It’s getting towards the end of the year and time to look back at 2016. It’s been an extraordinary year in many ways. Some of those have been sad. We have lost many great artists this year. Some have been appalling....... the shocking terrorist attacks on families enjoying Bastille Day in Nice and more recently the attack on Christmas shoppers in Berlin. Some moments have been truly wonderful. Team GB’s performance in Rio was great at every level.
We can also look at 2016 and reflect on what it meant for us personally. We never stop learning and reflective practice is a way of studying your own experiences to improve the way you work. It is very useful for people who want to carry on learning throughout their lives. I do.
In this last blog of 2016 I thought I would think about how reflective practice can help us as individuals. I am not naturally a reflector. I am an operations person through-and-through. I walk fast, talk fast and formerly I used to ‘shoot from the hip’ and ask questions later. That changed when I did my MA back in 2004 because I had to build reflective conclusions into my thesis. Learning to reflect was hard for me, but it is a phenomenally useful tool to have and has saved my bacon hundreds of times since. If I can do it, you certainly can.
Most businesses don’t give their employees time for reflection, especially when competitive pressures are escalating. Usually the emphasis is on working harder and not stopping to think. Increasingly research tells us that the process of actively thinking about our experiences, and questioning ourselves about what they mean, increases learning and therefore helps us improve the way we do things. What gets us from experience to understanding is reflection. By asking “what did I do well in that situation?”, “what could I do differently”, we can make small but cumulative steps to doing things better.
Reflective practice can take a variety of forms. For example, creating learning logs and writing down experiences helps to clarify what actually happened, to understand one's own interpretations of those events and then putting a meaning to them. Even taking five minutes to reflect at the end of the working day can help to put what you've done into context. It's easy to remember what's just happened and so it’s a great opportunity to think about what’s worked, what hasn’t and what you can do differently (or more of) tomorrow.
In studies with project teams in a number of US companies, volunteers were asked to diarise their best days and their worst days. It was found that the most common event triggering a 'best day' was any progress in the individual’s work or that of their team. The most common event triggering a 'worst day' was a setback. It seems obvious, but it’s something we probably don’t pay enough attention to. In particular, small incremental achievements were found to be just as effective as achieving large or significant goals in boosting inner work life.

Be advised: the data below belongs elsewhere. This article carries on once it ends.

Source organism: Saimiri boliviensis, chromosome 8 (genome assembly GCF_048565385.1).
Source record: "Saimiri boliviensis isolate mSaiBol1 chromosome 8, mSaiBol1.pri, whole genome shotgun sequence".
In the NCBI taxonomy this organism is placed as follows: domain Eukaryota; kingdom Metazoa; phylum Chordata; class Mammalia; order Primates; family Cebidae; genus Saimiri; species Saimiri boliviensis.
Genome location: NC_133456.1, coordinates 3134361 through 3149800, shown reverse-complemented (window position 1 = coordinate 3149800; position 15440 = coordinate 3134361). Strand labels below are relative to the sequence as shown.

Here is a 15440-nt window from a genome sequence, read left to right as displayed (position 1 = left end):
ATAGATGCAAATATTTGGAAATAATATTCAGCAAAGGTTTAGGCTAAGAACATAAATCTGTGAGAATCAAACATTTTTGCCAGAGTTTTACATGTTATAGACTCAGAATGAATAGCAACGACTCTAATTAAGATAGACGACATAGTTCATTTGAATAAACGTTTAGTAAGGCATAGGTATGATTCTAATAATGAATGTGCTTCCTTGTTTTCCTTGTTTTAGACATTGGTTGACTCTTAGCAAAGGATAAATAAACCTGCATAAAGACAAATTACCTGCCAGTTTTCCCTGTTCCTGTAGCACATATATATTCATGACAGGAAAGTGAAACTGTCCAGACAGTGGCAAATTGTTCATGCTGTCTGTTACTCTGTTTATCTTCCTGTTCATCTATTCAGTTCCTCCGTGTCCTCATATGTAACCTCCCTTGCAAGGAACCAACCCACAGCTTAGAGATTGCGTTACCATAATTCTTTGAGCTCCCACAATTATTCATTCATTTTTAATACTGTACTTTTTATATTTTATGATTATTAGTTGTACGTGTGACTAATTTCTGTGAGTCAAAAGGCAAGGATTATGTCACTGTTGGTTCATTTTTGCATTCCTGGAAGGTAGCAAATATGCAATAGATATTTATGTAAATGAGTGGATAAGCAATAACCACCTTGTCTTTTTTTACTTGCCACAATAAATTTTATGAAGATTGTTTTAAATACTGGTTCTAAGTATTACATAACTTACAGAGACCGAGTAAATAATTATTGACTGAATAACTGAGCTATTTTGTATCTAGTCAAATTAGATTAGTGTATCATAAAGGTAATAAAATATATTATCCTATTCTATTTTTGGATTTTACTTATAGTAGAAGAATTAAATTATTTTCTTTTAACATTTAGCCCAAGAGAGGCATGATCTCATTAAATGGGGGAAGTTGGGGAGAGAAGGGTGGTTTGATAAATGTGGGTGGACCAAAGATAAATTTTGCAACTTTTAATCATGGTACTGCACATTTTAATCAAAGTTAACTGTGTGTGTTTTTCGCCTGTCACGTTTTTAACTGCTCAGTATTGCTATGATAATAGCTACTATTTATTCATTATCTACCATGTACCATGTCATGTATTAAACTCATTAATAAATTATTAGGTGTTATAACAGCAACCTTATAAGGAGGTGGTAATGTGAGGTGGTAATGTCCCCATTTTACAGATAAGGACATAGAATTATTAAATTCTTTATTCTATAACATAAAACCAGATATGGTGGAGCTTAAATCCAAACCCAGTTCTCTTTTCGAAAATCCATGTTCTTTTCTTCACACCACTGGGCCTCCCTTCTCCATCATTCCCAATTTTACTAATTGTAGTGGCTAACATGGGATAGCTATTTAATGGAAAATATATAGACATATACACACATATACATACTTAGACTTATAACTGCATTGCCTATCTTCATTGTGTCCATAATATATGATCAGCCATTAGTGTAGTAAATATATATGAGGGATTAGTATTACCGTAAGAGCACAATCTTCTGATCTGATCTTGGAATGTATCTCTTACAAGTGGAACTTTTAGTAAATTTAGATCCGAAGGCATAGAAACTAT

Reflective practice is a learned process. It requires some degree of self-awareness and the ability to critically evaluate experiences, actions and results.
Neil Thompson, in his book People Skills, suggests that there are six steps:
- Read - around the topics you are learning about or want to learn about and develop
- Ask - others about the way they do things and why
- Watch - what is going on around you
- Feel - pay attention to your emotions, what prompts them, and how you deal with negative ones
- Talk - share your views and experiences with others in your organisation
- Think - learn to value time spent thinking about your work
This year my reflective practice caused me to create some great value for clients and prospective clients in the shape of a new book which provides some really effective practical ways of sourcing, attracting, recruiting and retaining client. Not only did I absolutely love writing ‘Build Your Dream Team’, it taught me so much and I am putting these new ideas into practice.
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